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Transplanting Ivy

There are a few ways to transplant ivy, depending on what you are working with. You have the option of taking a clipping of ivy from outdoors or another established indoor ivy and start rooting it yourself.

Getting a few roots with your clipping will greatly improve the clipping's ability to overcome the shock and start producing new growth. Or you can get an ivy from a store and transplant it to a new pot since the store pots are usually 4 inch pots or plant it in your outdoor garden.

Clipping Ivy Plants

You can easily start your own plant from a clipping. Remove all the leaves to about 1 to 2 inches up the vine from the clipped part.

Put some water in a glass (glass is preferred since it is clear and sunlight can get right to where the roots will sprout) and put the end of the clipping in the water. Leave this in a safe area where it will not get knocked over and that gets lots of sun. In a matter of about 2 weeks you will see roots starting to sprout.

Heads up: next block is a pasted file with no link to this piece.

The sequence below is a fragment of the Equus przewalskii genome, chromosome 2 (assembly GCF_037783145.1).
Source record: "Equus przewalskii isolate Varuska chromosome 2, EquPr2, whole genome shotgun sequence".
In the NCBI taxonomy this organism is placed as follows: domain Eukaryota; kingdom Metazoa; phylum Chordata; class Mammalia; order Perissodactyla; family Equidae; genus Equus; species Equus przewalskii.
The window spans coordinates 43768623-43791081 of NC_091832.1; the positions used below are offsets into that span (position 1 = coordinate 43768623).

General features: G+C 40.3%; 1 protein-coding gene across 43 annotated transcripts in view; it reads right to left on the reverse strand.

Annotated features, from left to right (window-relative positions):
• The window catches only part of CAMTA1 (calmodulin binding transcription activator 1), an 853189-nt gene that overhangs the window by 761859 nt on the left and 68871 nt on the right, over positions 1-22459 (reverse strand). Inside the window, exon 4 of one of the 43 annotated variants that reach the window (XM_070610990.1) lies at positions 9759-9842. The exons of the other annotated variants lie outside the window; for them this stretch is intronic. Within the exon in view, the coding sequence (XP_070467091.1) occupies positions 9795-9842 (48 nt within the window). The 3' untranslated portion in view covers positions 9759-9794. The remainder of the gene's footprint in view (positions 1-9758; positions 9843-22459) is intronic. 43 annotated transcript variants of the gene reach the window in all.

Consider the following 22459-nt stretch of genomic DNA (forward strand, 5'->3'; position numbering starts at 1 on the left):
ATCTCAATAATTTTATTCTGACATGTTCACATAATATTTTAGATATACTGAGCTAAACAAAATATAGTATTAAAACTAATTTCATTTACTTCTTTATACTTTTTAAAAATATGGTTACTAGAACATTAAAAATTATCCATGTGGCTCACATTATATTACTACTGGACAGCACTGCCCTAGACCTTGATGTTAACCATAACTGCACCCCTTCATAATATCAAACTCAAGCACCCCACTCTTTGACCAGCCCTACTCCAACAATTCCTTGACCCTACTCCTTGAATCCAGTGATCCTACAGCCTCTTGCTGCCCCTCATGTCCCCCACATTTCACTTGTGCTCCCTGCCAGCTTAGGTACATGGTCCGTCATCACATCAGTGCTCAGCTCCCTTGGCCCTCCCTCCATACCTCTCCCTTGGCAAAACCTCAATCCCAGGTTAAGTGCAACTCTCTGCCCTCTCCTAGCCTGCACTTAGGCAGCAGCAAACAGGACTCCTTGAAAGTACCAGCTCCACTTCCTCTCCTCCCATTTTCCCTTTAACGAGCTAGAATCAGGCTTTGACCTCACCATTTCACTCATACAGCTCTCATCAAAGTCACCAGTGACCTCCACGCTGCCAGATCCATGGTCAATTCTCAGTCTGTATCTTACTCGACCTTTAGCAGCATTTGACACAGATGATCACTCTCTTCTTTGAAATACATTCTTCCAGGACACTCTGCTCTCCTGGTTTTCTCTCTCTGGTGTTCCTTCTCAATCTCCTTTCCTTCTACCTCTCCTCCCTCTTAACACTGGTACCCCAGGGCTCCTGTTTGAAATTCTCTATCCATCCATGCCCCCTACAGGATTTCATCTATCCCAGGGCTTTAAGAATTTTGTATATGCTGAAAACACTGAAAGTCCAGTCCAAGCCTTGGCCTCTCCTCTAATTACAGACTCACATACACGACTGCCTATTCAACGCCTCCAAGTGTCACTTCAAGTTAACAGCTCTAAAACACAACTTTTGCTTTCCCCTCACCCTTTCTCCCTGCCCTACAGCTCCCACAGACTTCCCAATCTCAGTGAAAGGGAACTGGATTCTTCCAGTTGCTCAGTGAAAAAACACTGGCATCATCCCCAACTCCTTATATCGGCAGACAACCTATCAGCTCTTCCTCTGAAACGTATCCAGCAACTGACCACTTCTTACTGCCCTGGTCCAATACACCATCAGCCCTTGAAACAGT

Ivy Root Growth

ivy root growth



To get a great start on hearty root growth when you transplant ivy dip about 1 inch of the clipped part into some root growth formula, available at garden centers and some hardware and department stores, and plant into hydrated seed growing dirt pucks.

Wait 10 to 14 days and you will see roots growing out the bottom of the dirt puck. This is the sign that they are ready to transplant.

Potted Ivy

Once the roots have grown about 1 to 2 inches long you can transplant your clipping into a small pot filled with good potting soil. Make sure all roots are in the hole before filling with dirt to maximize the chances of your clipping to become a luscious ivy plant.

Be sure to use a pot that has good drainage. You can also plant your new little plant outside in a good area and watch it grow quickly.